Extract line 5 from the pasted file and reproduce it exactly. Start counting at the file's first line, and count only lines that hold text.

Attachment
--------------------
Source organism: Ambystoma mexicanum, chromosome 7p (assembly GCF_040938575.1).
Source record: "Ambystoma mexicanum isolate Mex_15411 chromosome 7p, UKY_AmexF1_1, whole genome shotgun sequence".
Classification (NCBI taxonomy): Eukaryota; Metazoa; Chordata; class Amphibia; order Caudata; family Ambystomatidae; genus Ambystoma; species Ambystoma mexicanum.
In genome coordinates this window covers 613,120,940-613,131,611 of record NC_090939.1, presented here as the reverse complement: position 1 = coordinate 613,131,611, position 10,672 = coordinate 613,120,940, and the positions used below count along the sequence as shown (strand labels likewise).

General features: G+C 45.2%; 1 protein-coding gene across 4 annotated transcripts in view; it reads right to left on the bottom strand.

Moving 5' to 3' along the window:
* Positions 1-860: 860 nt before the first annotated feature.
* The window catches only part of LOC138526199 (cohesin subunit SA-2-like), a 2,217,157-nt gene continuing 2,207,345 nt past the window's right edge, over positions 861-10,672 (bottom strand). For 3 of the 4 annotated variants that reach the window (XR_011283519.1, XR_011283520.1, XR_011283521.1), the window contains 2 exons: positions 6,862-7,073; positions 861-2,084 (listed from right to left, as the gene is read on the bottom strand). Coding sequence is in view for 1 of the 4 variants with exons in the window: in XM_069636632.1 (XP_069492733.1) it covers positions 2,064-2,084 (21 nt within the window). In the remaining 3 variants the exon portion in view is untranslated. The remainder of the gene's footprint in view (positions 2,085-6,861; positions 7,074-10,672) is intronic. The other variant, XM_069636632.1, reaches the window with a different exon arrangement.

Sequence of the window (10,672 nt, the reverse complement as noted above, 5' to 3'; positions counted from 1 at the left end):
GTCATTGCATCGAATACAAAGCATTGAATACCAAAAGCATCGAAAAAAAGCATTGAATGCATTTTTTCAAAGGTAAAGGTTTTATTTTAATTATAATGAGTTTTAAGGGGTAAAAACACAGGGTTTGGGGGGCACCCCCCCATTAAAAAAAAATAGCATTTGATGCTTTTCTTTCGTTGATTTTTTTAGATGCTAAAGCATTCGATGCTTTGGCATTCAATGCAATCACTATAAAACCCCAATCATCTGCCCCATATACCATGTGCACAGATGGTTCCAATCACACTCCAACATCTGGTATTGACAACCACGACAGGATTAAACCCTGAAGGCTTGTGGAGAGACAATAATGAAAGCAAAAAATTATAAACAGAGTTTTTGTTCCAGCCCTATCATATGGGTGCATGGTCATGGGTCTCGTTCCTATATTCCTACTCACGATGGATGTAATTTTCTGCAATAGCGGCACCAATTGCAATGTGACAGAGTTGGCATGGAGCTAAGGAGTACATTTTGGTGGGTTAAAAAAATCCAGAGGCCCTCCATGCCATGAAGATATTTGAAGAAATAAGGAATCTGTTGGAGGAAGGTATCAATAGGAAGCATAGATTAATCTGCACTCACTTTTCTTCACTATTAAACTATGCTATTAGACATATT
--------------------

General features: G+C 45.2%; 1 protein-coding gene across 4 annotated transcripts in view; it reads right to left on the bottom strand.